Global warming and fossil pollen and spores from northern New Mexico were the focus of two technical posters presented by Dr. Nina L. Baghai-Riding, professor of biological sciences, and several environmental science students at the International Botanical Society of America Conference in Edmonton, Alberta, Canada on July 25-31, 2015.
More than 1,550 scientists and educators attended the conference.
The presentation on palynomorphs (fossil pollen and spores) was co-authored by Dr. Carol Hotton at the National Museum of Natural History, Smithsonian Institution, Kendal Davis (a current Delta State environmental science student) and Taylor Davidson (a former environmental science student). The presentation examined palynomorphs that represented the southern limits of the Jurassic Morrison Formation. The Morrison Formation extends over much of the Western Interior, from central New Mexico into Montana and equivalent units in Canada, and it is well known for its large tetrapod dinosaurs.
Davis took most of the palynological images and received raved reviews. Baghai-Riding has been working on the plants that made up the Morrison landscapes since 2007, and her previous work has focused on sites in Colorado, Utah and Wyoming.
The second poster presentation focused on global warming and was prepared by students Emily Bodin, Megan Clark, Shawnee Gundry, Ashley Mrozinski, Tyler Toole and Tara Willingham. The idea arose from students enrolled in Baghai-Riding’s BIO 415, Materials and Methods in Environmental Science. The students wanted to know if leaf stomata density is correlated to the increase of carbon dioxide (a greenhouse gas) in the atmosphere. This concept has been reported in numerous scientific publications.
Students selected three tree species (red maple, Bradford pear and water oak) that occur in the Bolivar County and used specimens from the Delta State University herbarium in answering their question. During the Spring 2015 semester, the students assembled a poster on the research for the conference. The poster was favorably viewed by many scientists at the conference, and congratulations were given to the university for the high quality of the work.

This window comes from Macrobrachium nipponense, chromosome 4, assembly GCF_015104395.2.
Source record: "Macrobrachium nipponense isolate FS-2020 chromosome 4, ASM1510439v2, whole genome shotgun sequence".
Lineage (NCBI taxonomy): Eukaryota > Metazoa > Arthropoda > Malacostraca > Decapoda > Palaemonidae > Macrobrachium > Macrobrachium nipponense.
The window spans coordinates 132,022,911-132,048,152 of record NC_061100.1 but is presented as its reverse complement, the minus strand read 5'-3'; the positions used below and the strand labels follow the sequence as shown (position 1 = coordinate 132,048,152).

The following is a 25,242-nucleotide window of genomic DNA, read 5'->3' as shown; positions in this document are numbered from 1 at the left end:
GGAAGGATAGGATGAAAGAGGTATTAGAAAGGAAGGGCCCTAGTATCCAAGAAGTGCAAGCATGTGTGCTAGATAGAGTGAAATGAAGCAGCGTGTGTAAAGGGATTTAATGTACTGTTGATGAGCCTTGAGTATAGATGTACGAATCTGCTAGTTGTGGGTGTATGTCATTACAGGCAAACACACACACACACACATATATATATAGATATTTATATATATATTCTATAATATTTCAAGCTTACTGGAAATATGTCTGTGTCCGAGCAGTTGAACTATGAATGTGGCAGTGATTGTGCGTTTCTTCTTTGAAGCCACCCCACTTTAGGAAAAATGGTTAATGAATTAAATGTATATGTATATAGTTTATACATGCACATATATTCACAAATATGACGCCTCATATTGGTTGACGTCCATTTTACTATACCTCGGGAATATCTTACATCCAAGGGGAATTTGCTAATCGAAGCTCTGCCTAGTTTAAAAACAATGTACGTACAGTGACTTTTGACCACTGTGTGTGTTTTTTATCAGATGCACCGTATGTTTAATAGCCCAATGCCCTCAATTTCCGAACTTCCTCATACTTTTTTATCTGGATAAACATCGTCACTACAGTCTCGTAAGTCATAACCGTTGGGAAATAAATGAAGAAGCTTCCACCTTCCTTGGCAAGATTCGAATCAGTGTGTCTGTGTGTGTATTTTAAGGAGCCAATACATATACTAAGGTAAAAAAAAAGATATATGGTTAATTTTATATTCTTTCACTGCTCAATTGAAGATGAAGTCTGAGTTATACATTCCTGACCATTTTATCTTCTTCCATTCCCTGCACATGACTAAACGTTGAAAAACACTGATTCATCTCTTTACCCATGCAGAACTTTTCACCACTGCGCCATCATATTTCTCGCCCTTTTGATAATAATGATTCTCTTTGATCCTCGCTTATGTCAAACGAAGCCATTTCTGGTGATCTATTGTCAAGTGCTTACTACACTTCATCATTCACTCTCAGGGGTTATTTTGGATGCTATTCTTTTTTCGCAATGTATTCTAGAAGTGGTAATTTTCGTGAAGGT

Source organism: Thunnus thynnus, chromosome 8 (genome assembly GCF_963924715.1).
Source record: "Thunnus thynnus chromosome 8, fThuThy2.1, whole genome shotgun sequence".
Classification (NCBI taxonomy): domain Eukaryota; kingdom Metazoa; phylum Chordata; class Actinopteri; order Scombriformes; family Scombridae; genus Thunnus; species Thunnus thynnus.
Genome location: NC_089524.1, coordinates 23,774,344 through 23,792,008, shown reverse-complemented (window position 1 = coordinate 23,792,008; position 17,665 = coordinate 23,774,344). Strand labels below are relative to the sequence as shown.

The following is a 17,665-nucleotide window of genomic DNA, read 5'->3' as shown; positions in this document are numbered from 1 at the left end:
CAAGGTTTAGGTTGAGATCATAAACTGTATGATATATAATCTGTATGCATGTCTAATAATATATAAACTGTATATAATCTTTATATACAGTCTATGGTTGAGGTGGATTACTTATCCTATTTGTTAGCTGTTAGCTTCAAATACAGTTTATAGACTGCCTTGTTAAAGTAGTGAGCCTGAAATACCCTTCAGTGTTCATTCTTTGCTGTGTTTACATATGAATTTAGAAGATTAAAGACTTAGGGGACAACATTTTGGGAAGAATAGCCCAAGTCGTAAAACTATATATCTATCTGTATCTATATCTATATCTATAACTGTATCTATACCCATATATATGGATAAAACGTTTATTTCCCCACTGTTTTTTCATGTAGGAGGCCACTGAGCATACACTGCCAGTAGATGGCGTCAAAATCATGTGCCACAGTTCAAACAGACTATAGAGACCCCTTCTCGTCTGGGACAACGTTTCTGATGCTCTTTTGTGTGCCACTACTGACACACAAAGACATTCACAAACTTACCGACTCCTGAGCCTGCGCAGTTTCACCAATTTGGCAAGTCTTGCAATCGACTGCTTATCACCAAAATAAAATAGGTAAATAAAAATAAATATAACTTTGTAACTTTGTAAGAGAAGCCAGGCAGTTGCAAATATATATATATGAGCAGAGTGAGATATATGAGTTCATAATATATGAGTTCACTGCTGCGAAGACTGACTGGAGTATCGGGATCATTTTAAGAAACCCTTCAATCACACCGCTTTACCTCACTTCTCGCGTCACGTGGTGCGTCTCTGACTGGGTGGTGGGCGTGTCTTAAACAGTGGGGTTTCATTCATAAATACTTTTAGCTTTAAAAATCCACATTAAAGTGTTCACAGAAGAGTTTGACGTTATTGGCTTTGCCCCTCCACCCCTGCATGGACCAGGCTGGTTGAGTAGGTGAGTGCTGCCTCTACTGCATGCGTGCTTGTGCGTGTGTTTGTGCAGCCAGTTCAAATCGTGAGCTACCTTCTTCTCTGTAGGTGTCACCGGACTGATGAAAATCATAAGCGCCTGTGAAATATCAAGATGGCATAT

Abstract submission for both posters can be viewed by going to the Botanical Society of America website: http://2015.botanyconference.org/engine/search/
Baghai-Riding also served as a PLANTS Grant mentor at the Botanical Society of America conference. She was recognized as the longest serving mentor, and she has participated in this service for the past six years (http://www.botany.org/awards_grants/detail/PLANTS.php).
The PLANTS Grant program is sponsored by the National Science Foundation and Botanical Society of America and helps to bring talented and diverse undergraduates to the meeting. Two Delta State students have received this grant in past years: John Lemoine and Barbara Putnam.
This year 15 undergraduates had all of their expenses paid at the conference. Each student had to attend at least three presentations per day as well as attend various social activities and field trips. Baghai-Riding was chosen to mentor Alicia Butko for Widener University in Pennsylvania. Butko shared many of Baghai-Riding’s interests including teaching effectiveness and the use of herbarium collections and will be applying to graduate school this coming year.